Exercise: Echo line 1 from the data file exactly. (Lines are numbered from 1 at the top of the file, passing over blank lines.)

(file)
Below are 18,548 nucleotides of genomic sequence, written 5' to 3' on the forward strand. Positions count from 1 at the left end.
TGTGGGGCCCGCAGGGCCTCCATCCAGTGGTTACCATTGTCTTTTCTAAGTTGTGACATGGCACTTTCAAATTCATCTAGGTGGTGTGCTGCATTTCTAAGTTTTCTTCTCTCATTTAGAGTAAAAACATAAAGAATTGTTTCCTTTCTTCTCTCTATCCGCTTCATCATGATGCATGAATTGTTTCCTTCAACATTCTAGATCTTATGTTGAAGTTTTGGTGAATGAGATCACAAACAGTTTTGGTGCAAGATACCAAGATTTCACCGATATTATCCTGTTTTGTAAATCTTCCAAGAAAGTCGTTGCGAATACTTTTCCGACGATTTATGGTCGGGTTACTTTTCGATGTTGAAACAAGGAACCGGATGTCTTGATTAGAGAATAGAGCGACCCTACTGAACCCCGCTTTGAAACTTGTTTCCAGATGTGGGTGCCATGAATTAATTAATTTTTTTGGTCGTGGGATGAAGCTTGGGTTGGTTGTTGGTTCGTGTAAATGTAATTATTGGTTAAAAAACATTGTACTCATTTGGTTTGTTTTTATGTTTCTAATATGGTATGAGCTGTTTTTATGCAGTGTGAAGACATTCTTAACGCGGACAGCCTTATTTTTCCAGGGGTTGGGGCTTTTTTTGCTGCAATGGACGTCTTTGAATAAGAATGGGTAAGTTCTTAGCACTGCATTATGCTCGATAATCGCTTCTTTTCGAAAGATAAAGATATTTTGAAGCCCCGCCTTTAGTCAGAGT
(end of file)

Below are 18,548 nucleotides of genomic sequence, written 5' to 3' on the forward strand. Positions count from 1 at the left end.